- Know yourself: this is a reality issue. I have to learn to separate criticism on something I do, say, or even wear from the core of who I am. My self-worth is in God, and my joy is in my family. Those things can’t be taken away, and when I remember them I am happier.
- Change yourself: this is a responsibility issue. Yes, there are some issues I should deal with. I need to stop whining about them (“Why don’t these clothes fit?”) and get a plan together to accomplish them. If my book isn’t written, I am the on who needs to start outlining it. If my schedule is out of control, I am the one who needs to learn to say no. These are the things I can — and should — change.
- Accept yourself: this is a maturity issue. As Maxwell points out, there comes a time when we all need to grow up and stop depending on affirmation from other people. Not only are most other people not thinking about you at all, but they are also waiting for affirmation from you! Realizing this helps me make my mission in life clearer. Affirm people and watch them grow.
- Forget yourself: this is a security issue. Focus on others. Focus on others. Focus on others. Really, this is the only point I need to remember. It is the beginning and the end of security. Focus on others.
It was a busy day on the blog as I was blogging from the John Maxwell Leadership Gold conference. I enjoyed the day spent thinking through leadership concepts, a passion of mine. Leadership has always seemed a strange topic to study. If you have to study it, do you really have it? Is it innate, like the ability to jabber on and on with perfect strangers for example? Or is it learned, like ping pong and touristy Spanish? In any case, I did pick up some helpful insights which I hope to actually use in the days to come.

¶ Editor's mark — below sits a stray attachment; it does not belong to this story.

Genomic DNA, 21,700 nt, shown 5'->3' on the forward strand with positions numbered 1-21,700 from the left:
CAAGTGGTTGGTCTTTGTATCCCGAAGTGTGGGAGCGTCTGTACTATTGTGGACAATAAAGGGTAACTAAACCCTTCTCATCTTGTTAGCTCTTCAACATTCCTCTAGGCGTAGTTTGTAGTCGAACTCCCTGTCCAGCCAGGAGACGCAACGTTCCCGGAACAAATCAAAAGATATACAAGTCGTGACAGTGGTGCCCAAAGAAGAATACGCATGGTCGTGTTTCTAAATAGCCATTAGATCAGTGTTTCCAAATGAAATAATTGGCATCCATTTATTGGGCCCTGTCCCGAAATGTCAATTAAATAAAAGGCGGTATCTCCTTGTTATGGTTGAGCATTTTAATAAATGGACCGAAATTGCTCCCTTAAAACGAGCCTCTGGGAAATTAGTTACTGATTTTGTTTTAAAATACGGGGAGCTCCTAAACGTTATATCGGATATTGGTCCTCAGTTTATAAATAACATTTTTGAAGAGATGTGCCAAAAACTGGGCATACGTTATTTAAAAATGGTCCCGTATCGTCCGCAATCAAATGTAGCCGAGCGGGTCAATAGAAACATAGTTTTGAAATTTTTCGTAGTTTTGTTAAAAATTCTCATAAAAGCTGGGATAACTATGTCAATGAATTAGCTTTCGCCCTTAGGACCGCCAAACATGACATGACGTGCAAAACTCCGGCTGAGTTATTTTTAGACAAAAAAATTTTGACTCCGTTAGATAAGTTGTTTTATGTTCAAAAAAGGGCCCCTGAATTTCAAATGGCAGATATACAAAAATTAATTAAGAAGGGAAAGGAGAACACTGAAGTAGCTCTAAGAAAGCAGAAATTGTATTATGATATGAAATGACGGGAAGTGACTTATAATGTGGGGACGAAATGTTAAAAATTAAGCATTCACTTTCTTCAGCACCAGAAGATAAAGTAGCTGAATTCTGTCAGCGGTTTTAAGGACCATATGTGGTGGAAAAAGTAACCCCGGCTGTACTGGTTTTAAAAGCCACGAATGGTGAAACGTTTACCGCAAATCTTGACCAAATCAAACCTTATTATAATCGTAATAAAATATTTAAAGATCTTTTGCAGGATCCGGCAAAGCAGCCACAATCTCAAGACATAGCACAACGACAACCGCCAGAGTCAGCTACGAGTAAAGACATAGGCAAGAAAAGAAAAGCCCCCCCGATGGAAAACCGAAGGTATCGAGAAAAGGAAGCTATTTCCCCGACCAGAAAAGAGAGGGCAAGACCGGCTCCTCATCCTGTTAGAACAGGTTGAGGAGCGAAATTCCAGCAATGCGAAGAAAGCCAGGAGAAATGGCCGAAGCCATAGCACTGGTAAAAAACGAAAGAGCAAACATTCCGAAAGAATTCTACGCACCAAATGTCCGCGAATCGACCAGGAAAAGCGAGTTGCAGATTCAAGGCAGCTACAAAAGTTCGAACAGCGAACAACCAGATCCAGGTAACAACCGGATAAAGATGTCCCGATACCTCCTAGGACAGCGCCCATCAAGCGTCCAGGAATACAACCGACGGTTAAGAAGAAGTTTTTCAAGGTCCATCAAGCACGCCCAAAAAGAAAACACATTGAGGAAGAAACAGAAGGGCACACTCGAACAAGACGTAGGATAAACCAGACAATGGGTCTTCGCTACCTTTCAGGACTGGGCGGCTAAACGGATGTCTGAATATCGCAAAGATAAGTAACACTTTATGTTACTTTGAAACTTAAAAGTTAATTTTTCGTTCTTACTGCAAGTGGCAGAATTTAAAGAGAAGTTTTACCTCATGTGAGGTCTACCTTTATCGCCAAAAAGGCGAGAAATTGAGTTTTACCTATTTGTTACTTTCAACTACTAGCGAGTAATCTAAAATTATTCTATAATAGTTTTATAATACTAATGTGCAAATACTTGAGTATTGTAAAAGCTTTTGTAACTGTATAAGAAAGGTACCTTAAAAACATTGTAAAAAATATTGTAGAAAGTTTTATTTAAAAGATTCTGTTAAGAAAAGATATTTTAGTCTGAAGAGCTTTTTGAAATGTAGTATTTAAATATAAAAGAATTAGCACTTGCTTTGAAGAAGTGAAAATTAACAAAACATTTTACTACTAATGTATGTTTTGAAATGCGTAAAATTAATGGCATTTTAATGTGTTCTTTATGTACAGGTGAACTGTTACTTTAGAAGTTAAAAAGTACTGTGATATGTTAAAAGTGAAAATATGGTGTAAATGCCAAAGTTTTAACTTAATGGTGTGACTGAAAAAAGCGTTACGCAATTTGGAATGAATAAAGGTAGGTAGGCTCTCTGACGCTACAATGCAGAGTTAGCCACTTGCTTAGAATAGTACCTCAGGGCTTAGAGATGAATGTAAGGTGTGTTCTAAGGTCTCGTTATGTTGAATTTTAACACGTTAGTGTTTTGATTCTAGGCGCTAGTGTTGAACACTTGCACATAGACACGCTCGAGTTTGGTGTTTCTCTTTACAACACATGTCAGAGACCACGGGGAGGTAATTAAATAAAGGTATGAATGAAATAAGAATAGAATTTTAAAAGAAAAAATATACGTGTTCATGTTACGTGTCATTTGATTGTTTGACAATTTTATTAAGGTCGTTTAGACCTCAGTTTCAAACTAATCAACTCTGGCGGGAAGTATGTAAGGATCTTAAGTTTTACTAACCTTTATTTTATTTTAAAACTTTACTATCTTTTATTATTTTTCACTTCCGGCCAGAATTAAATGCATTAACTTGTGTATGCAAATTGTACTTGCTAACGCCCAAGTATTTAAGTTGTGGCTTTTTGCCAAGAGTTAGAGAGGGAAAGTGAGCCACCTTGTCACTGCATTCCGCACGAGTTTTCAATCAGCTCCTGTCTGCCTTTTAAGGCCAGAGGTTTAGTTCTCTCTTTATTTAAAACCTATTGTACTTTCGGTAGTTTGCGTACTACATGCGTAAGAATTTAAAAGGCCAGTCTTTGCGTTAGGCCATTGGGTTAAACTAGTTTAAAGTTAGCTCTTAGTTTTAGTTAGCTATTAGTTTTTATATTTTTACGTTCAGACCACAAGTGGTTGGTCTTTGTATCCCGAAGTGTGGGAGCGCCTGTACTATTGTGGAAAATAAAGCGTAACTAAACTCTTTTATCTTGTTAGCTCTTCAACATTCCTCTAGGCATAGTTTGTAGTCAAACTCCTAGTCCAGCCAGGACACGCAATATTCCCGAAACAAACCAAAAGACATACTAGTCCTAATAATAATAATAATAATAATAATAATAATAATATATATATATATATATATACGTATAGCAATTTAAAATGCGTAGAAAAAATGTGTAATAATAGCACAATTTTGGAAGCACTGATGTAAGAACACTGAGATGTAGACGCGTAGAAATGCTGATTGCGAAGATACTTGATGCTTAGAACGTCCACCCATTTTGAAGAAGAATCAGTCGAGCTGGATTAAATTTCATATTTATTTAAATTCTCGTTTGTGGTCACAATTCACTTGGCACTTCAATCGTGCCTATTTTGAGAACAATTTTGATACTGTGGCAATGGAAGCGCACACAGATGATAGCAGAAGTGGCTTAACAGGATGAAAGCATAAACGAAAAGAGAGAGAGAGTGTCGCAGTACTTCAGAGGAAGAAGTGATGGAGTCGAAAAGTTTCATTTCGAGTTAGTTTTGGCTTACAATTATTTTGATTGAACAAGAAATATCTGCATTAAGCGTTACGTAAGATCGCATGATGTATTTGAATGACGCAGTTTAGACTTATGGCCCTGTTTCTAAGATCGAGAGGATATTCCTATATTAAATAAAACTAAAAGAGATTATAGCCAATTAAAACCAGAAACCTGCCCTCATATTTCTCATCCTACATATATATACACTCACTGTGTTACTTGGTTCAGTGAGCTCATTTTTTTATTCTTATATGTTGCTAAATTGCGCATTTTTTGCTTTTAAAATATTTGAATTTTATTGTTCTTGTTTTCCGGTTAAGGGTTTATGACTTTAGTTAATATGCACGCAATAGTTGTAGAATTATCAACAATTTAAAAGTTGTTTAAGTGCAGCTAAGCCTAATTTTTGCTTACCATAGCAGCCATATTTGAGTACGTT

One of the more interesting aspects of the day, for me, was seeing so many members of the community at large flood into Christ Fellowship. I enjoyed the idea of using the building to offer something of real value to the community, no strings attached. As I said in my first post of the day, however, I seriously underestimated the potential size of the crowd. With very little advertising it looked like we had around 1,000 people attending today.
So here is what I need to process over the next few days. Please bear with the “is this blog a diary?” approach for a minute or two. After all, maybe you can help me! Here are the questions I need to answer.
- How do I properly identify the 20% most important tasks on my priority lists?
- Do you take 20% in every area of your life? So should I be looking at the 20% most important blog tasks, household management tasks, community service tasks, kid tasks? Or just the top 20% overall?
- How do I determine the thing that only I can accomplish?
- What is my sweet spot? What am I passionate about? What do I excel at?
- Who are the people that I need to travel through life with?
OK…I’m exhausted. I think tomorrow I’ll hit the coffee shop with a good book and let the world pass me by. Life will be back to normal.